Taiwan President Tsai Ing-wen as one of the most influential women of 2020

London, Dec. 5 (CNA) Readers of the Financial Times have selected Taiwan President Tsai Ing-wen as one of the most influential women of 2020, alongside figures such as United States Vice President-elect Kamala Harris and New Zealand Prime Minister Jacinda Ardern.
Earlier this week, the U.K.-based newspaper published its annual profile series of influential women, which included features on Wuhan lockdown diarist Fang Fang, European Commission President Ursula von der Leyen and Black Lives Matter co-founder Patrisse Cullors, among others.
In addition to its own selection, this year, the paper also asked its readers to nominate their own choices for women who had made a difference in 2020, and on Friday it released its selection of the top 12 figures nominated by readers.
Each of the 12 women were introduced with a quote from a reader.
In the section on Tsai, an unnamed reader wrote that the Taiwanese president had generated enthusiasm in the elections in January, “made an excellent decision to ban arrivals from mainland China early (in the pandemic) and made Taiwan one of the world’s strongest economies this year.”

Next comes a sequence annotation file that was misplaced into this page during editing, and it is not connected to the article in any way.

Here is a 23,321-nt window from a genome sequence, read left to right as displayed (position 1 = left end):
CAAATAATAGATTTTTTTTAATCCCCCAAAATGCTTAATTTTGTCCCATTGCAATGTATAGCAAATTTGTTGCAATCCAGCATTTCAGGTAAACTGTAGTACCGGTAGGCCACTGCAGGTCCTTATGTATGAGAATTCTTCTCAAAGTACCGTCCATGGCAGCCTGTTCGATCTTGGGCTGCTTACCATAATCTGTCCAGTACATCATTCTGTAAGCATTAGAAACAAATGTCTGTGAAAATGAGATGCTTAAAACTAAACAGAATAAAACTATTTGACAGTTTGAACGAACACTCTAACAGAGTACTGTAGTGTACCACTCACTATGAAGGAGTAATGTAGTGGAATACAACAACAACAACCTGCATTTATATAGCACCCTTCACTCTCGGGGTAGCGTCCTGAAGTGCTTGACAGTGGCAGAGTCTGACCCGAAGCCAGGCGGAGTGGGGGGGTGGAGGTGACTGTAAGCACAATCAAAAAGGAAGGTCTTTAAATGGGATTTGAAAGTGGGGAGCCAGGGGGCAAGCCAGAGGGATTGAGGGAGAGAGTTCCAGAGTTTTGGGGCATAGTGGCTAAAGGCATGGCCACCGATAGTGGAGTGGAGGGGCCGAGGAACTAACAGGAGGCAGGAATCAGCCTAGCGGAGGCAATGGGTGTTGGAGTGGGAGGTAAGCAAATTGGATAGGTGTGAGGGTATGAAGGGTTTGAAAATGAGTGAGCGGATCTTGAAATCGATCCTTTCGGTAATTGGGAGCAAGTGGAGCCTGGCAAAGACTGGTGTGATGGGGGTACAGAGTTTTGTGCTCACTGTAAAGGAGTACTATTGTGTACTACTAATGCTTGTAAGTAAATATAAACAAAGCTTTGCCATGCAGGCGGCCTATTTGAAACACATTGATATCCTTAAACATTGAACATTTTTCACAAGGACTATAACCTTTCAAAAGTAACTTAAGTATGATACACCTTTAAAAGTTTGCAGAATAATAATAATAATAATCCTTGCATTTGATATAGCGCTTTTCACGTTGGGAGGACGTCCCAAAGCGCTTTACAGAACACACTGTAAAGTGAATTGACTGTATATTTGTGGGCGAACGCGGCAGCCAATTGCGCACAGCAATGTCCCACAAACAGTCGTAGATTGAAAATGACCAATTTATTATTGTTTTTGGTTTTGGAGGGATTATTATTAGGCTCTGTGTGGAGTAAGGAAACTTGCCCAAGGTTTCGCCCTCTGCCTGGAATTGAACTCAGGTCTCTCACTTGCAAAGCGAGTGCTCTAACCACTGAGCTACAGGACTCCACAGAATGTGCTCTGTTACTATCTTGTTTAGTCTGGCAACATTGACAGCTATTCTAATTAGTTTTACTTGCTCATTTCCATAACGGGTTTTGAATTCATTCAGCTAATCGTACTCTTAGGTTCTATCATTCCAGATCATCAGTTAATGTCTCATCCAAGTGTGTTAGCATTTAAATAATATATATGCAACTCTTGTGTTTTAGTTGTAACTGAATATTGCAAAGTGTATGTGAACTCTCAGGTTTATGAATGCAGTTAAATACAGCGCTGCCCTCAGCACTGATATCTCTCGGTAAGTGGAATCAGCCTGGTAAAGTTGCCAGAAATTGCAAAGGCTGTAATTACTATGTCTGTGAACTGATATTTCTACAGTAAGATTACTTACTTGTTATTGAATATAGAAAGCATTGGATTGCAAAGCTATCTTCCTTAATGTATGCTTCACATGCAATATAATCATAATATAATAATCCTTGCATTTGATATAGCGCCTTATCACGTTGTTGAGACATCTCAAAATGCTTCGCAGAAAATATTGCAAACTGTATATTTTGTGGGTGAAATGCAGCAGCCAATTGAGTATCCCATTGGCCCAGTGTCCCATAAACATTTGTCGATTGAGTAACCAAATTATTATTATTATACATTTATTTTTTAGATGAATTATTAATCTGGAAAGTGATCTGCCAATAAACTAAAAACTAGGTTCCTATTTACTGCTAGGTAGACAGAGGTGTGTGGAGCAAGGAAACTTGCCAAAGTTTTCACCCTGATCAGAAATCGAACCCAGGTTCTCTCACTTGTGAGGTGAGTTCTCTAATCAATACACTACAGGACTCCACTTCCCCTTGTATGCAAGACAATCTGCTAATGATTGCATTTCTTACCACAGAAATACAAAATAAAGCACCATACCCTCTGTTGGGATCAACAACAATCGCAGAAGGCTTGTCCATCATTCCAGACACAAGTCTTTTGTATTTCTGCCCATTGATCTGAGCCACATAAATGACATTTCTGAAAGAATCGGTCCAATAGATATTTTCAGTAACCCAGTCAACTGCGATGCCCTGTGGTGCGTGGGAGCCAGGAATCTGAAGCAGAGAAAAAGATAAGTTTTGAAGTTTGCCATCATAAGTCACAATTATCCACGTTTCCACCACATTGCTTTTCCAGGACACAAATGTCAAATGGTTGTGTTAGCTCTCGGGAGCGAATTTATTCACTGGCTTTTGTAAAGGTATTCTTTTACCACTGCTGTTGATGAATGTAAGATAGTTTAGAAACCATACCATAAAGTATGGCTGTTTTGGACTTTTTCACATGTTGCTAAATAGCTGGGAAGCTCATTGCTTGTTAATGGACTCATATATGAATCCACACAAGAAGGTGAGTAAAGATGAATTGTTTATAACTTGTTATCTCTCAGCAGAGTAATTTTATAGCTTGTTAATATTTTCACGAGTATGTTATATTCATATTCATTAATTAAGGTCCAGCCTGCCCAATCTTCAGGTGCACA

Politically, according to the reader’s own opinion, Tsai had managed to resist “pressures from Beijing while not offending China, thereby avoiding further escalation in tensions.”
“She also supported same-sex marriage in Taiwan, which is now legal,” the FT cited the reader as writing.
In addition to Tsai, Harris and Ardern, Financial Times readers also cast votes for Ozlem Tureci, chief medical officer at the German vaccine developer BioNTech, Belarusian opposition leader Svetlana Tikhanovskaya, and German Chancellor Angela Merkel.
Others on the list included K.K. Shailaja, health minister in the Indian state of Kerala, U.S. politician and voting rights advocate Stacey Abrams, and U.S. Congresswoman Alexandia Ocasio-Cortez.
The list also recognized late U.S. Supreme Court Justice Ruth Bader Ginsburg, pop star Taylor Swift, and all working mothers, for balancing multiple roles amid the COVID-19 pandemic.
(By Tai Ya-chen and Matthew Mazzetta)

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